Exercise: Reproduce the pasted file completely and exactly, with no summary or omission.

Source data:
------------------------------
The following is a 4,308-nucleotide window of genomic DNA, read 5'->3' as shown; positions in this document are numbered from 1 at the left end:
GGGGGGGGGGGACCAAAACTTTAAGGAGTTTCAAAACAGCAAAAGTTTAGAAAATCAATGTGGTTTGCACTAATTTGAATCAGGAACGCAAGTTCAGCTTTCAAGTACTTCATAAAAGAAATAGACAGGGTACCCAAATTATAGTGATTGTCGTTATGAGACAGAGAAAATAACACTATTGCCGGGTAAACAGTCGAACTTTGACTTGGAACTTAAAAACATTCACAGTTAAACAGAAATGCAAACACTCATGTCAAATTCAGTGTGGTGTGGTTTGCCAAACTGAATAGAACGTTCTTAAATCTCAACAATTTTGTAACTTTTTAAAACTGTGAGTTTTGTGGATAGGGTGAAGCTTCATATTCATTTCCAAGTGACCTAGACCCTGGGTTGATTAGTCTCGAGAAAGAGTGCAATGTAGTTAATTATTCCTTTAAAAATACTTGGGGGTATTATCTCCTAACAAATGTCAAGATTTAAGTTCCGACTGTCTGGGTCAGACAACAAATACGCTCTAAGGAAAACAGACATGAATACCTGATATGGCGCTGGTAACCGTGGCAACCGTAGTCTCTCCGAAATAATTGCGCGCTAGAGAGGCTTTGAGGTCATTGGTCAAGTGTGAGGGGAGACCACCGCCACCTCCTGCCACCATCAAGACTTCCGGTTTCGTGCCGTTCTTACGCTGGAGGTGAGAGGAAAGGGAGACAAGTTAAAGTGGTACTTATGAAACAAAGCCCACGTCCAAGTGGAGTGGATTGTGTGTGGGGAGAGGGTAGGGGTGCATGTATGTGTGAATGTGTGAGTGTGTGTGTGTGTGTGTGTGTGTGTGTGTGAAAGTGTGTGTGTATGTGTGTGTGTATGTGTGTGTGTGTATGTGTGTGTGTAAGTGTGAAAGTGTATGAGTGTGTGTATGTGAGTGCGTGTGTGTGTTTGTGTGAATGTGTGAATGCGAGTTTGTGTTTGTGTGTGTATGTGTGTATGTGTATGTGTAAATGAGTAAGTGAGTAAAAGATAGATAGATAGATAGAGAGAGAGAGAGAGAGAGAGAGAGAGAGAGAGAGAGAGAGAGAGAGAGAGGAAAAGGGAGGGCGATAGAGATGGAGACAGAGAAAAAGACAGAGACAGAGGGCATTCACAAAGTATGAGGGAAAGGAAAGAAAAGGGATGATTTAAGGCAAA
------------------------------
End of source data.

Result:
The following is a 4,308-nucleotide window of genomic DNA, read 5'->3' as shown; positions in this document are numbered from 1 at the left end:
GGGGGGGGGGGACCAAAACTTTAAGGAGTTTCAAAACAGCAAAAGTTTAGAAAATCAATGTGGTTTGCACTAATTTGAATCAGGAACGCAAGTTCAGCTTTCAAGTACTTCATAAAAGAAATAGACAGGGTACCCAAATTATAGTGATTGTCGTTATGAGACAGAGAAAATAACACTATTGCCGGGTAAACAGTCGAACTTTGACTTGGAACTTAAAAACATTCACAGTTAAACAGAAATGCAAACACTCATGTCAAATTCAGTGTGGTGTGGTTTGCCAAACTGAATAGAACGTTCTTAAATCTCAACAATTTTGTAACTTTTTAAAACTGTGAGTTTTGTGGATAGGGTGAAGCTTCATATTCATTTCCAAGTGACCTAGACCCTGGGTTGATTAGTCTCGAGAAAGAGTGCAATGTAGTTAATTATTCCTTTAAAAATACTTGGGGGTATTATCTCCTAACAAATGTCAAGATTTAAGTTCCGACTGTCTGGGTCAGACAACAAATACGCTCTAAGGAAAACAGACATGAATACCTGATATGGCGCTGGTAACCGTGGCAACCGTAGTCTCTCCGAAATAATTGCGCGCTAGAGAGGCTTTGAGGTCATTGGTCAAGTGTGAGGGGAGACCACCGCCACCTCCTGCCACCATCAAGACTTCCGGTTTCGTGCCGTTCTTACGCTGGAGGTGAGAGGAAAGGGAGACAAGTTAAAGTGGTACTTATGAAACAAAGCCCACGTCCAAGTGGAGTGGATTGTGTGTGGGGAGAGGGTAGGGGTGCATGTATGTGTGAATGTGTGAGTGTGTGTGTGTGTGTGTGTGTGTGTGTGTGAAAGTGTGTGTGTATGTGTGTGTGTATGTGTGTGTGTGTATGTGTGTGTGTAAGTGTGAAAGTGTATGAGTGTGTGTATGTGAGTGCGTGTGTGTGTTTGTGTGAATGTGTGAATGCGAGTTTGTGTTTGTGTGTGTATGTGTGTATGTGTATGTGTAAATGAGTAAGTGAGTAAAAGATAGATAGATAGATAGAGAGAGAGAGAGAGAGAGAGAGAGAGAGAGAGAGAGAGAGAGAGAGAGAGGAAAAGGGAGGGCGATAGAGATGGAGACAGAGAAAAAGACAGAGACAGAGGGCATTCACAAAGTATGAGGGAAAGGAAAGAAAAGGGATGATTTAAGGCAAA